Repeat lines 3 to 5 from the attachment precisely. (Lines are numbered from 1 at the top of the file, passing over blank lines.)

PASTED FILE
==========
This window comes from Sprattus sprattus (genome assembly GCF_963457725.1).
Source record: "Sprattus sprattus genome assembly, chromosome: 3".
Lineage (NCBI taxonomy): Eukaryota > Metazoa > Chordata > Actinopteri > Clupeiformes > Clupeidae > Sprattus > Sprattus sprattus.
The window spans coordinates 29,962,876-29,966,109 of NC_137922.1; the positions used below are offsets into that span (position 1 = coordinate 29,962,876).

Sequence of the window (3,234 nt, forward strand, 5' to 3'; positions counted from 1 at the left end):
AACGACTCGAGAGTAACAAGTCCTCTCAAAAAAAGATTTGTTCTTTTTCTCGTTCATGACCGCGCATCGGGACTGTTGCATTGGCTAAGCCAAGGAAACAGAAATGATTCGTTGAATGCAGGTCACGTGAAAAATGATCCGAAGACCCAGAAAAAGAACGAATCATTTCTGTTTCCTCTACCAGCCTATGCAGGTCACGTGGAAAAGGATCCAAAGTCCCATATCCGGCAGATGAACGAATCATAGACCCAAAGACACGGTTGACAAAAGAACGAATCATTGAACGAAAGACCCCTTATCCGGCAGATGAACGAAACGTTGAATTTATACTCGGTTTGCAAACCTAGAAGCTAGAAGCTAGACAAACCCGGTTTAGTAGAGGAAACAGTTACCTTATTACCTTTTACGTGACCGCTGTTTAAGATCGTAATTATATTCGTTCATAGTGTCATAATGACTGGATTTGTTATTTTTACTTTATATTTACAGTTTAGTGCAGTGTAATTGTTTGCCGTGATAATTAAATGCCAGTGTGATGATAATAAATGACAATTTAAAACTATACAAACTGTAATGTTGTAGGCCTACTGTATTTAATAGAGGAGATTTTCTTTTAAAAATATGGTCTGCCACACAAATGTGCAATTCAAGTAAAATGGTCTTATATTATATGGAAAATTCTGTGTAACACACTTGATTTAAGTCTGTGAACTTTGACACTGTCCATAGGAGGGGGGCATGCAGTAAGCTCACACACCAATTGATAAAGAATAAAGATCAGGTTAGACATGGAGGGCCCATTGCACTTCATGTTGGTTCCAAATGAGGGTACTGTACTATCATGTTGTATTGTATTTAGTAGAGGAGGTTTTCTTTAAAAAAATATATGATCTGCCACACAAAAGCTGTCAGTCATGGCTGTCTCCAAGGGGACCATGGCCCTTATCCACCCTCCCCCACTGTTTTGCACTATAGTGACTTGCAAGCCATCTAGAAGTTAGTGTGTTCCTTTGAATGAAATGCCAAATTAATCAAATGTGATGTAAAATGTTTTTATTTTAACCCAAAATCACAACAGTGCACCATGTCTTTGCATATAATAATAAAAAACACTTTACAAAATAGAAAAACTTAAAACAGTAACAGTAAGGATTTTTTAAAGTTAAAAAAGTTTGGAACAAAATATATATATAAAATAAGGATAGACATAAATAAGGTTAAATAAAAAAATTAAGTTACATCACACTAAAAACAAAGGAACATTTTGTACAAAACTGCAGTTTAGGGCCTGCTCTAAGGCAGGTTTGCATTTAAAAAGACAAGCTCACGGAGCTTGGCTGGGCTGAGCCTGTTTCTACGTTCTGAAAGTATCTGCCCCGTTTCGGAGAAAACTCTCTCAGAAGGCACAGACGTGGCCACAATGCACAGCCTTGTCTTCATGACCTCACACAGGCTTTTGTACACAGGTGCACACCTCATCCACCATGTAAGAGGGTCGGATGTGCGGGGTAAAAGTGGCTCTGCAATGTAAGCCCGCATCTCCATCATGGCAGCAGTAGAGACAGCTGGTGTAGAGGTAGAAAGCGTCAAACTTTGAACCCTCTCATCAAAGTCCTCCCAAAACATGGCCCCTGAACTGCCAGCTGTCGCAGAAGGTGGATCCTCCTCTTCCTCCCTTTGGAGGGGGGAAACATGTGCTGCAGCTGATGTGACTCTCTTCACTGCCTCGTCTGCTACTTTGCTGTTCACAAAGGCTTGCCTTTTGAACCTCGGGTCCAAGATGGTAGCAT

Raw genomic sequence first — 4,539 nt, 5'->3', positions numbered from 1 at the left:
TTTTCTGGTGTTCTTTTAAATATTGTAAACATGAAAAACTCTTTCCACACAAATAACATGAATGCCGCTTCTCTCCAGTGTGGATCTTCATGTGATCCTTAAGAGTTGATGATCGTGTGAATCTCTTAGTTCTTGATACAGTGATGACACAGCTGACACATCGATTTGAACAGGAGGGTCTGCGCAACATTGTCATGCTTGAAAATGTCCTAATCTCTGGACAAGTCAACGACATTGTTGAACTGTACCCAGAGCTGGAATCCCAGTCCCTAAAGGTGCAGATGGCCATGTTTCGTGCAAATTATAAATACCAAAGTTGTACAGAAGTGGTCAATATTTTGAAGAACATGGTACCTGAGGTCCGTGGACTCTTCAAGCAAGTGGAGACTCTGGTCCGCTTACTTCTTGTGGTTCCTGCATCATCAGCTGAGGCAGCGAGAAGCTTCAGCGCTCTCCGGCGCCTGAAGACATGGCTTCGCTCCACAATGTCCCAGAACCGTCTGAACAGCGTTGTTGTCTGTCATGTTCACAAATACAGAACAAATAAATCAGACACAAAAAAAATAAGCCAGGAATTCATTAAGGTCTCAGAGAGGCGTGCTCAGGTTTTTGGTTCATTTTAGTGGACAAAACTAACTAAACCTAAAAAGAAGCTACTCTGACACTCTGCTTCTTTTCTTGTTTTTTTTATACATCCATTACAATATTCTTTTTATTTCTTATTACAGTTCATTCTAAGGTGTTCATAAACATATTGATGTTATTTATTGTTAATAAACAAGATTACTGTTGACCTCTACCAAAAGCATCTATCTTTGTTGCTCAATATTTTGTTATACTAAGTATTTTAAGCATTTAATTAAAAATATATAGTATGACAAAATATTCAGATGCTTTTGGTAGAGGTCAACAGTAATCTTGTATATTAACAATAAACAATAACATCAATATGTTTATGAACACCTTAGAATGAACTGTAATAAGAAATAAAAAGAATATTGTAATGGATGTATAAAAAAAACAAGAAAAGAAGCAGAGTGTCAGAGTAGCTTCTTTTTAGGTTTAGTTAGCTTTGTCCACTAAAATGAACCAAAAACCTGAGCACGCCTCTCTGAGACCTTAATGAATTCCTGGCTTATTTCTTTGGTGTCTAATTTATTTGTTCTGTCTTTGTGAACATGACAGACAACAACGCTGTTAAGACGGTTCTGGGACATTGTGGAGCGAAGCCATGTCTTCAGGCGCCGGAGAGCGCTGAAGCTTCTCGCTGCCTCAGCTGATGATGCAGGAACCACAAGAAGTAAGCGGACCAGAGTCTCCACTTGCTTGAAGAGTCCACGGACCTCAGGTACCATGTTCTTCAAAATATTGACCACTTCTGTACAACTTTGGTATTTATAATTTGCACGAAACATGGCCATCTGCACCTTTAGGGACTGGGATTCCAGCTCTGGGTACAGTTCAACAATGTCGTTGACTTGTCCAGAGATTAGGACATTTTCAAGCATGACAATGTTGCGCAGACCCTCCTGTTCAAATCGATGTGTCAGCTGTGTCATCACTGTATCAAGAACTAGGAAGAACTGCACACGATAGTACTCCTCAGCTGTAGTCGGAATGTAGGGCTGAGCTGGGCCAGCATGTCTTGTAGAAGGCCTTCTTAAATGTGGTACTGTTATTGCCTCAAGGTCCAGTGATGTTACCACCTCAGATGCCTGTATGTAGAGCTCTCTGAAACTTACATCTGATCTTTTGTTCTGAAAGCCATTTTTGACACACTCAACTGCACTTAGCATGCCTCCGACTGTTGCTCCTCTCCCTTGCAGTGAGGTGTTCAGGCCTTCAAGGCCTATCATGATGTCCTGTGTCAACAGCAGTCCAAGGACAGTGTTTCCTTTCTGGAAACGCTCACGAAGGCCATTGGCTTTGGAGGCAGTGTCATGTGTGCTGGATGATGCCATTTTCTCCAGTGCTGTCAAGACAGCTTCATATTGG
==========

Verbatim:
Lineage (NCBI taxonomy): Eukaryota > Metazoa > Chordata > Actinopteri > Clupeiformes > Clupeidae > Sprattus > Sprattus sprattus.
The window spans coordinates 29,962,876-29,966,109 of NC_137922.1; the positions used below are offsets into that span (position 1 = coordinate 29,962,876).

Sequence of the window (3,234 nt, forward strand, 5' to 3'; positions counted from 1 at the left end):